Thanks to efforts by California and Nevada authorities to regulate telephone marketing operations by requiring them to be registered and bonded, telemarketing scams are moving into Utah.
"Faced with such restrictions, these companies have headed out in search of greener pastures lucky us!" said Bill Beadle, president of the Salt Lake Better Business Bureau..Beadle said at least two such companies are calling prospects more accurately "suckers," he says from Utah and are using Las Vegas mail drops to keep them going.
Here's how it works: You get a call from XXX Company and are told "Congratulations, you have won . . ." But before you can receive the marvelous prize they are holding for you, you first must "avoid gift taxes" (or some other such doubletalk) by purchasing a year's supply of vitamins or whatever.
Businesses are usually required to buy something like ball point pens with their company name imprinted on them.
Explained this way, it's hard to imagine how anyone would fall for it, but "these people (telemarketers) are slick," says Beadle. Inevitably, a certain percentage of the thousands of people called will give the callers their credit card number, assuming the "prize" is worth buying the product. It never is.
These "boiler room" operations thus acquire thousands of credit card vouchers, complete with number and expiration date, that have been taken over the phone from their "lucky winners." Now they have to turn those vouchers into cash.
In the past, that has been simple. They would turn them in to their bank just as any legitimate business does. But some local governments, such as Clark County (Las Vegas), Nev., have been passing ordinances that make life hard for telemarketers. These ordinances include banning prizes as sales incentives and requiring a cancellation/refund period for the consumer.
Also, said Beadle, some Las Vegas banks have refused to accept credit card (usually Visa or MasterCard) vouchers taken from telephone sales. One Las Vegas bank reportedly lost $1.8 million through three accounts when disgruntled consumers began exercising their 180-day right to charge back such charges when the prize and/or goods ordered were not as specified (such as "executive pens" turning out to be cheap plastic ball-points.)
"In most cases," said Beadle, "a consumer has the right to charge back any purchase up to six months. If you have a problem with your Visa bill, for instance, you call and say, `Hey, they lied to me; they deceived and defrauded me.' The bank will usually kick it back to the bank that handles the merchant's account."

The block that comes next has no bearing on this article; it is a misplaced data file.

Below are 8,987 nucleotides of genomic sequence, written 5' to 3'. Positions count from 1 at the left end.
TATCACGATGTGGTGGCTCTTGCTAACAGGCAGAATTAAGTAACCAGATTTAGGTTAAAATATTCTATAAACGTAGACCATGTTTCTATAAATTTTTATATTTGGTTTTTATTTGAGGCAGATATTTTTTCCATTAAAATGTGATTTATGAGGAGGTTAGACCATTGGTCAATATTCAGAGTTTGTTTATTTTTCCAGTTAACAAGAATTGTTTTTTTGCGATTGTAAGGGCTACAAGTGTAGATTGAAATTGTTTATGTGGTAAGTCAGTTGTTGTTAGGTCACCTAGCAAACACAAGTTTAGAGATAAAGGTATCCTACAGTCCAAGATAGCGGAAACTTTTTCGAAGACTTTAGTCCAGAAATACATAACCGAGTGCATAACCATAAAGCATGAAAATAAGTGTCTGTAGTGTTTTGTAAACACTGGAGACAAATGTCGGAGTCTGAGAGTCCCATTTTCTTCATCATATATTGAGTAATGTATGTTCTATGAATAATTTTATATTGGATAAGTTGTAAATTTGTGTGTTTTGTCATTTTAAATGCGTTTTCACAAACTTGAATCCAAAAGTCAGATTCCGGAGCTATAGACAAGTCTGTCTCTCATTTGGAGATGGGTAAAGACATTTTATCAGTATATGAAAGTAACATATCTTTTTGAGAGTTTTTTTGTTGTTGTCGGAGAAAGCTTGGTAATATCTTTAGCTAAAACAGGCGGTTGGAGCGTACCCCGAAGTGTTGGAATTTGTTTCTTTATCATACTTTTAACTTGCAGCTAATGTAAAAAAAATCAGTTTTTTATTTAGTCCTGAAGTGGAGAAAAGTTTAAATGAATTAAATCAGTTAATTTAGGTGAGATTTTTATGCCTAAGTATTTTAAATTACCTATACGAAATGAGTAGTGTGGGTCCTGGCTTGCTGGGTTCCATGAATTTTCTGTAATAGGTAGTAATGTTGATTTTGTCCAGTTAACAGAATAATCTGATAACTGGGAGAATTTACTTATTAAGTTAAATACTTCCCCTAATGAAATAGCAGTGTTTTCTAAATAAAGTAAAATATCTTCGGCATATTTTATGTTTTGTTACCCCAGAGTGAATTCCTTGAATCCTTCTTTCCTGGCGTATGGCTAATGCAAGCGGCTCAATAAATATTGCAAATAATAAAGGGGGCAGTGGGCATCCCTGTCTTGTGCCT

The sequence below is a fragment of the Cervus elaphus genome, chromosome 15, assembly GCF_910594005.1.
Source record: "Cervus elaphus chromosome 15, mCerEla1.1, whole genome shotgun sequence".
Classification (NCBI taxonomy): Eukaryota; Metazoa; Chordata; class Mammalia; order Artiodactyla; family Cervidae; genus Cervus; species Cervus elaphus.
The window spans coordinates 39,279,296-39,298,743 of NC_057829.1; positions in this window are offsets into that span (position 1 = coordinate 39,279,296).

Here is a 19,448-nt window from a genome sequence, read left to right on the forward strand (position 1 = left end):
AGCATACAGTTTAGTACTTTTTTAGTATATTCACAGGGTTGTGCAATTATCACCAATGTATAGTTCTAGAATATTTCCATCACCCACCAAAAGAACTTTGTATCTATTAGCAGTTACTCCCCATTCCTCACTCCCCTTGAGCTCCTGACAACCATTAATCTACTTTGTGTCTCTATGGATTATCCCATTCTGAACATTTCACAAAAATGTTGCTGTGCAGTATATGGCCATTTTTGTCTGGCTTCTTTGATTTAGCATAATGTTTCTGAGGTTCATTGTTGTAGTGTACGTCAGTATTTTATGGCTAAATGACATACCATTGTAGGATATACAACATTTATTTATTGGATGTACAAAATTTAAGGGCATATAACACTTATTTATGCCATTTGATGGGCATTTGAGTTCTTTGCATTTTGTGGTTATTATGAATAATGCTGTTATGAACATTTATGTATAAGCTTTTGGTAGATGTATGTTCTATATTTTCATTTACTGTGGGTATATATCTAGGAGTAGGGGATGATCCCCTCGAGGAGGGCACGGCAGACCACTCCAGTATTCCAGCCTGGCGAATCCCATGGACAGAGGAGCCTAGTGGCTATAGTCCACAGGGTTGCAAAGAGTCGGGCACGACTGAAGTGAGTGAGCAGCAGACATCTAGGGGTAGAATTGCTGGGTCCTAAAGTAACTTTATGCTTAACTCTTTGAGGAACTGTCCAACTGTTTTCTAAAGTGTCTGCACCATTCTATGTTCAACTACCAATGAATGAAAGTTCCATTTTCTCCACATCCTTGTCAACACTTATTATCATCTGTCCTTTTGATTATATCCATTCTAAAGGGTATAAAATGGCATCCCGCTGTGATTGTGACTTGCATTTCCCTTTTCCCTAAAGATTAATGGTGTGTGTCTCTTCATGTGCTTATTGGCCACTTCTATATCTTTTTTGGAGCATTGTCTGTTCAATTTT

This means, said Beadle, that as many as nine months can go by with consumers making protests on charges the bank has long since paid off to the telemarketer. The bank that did business with the operator ends having to credit the consumer even though the telemarketer's account is depleted or closed.
Beadle said he knows of at least one Utah bank that was "stung" in such an operation a gasoline additive telemarketing scam set up here by a shell company.
The increasing resistance of banks to do business with these companies has created a new twist: factoring of credit card vouchers. In this scenario, the scam operator uses a legitimate business to dump his vouchers, offering to sell a businessman $10,000 worth of vouchers for, say, $7,000. The legitimate businessman then turns the vouchers in to his bank for payment.
But that can backfire as well when the bank refuses to accept the factored vouchers. Beadle said he has been informed by a local banker of a Salt Lake dentist who showed up at his bank with 500 credit card vouchers that had nothing to do with dental care. The bank refused to accept them, leaving the dentist out the money he had paid the telemarketer.
Beadle said the bureau is working with local banking and law enforcement officials to try and stem the flow of such schemes into Utah.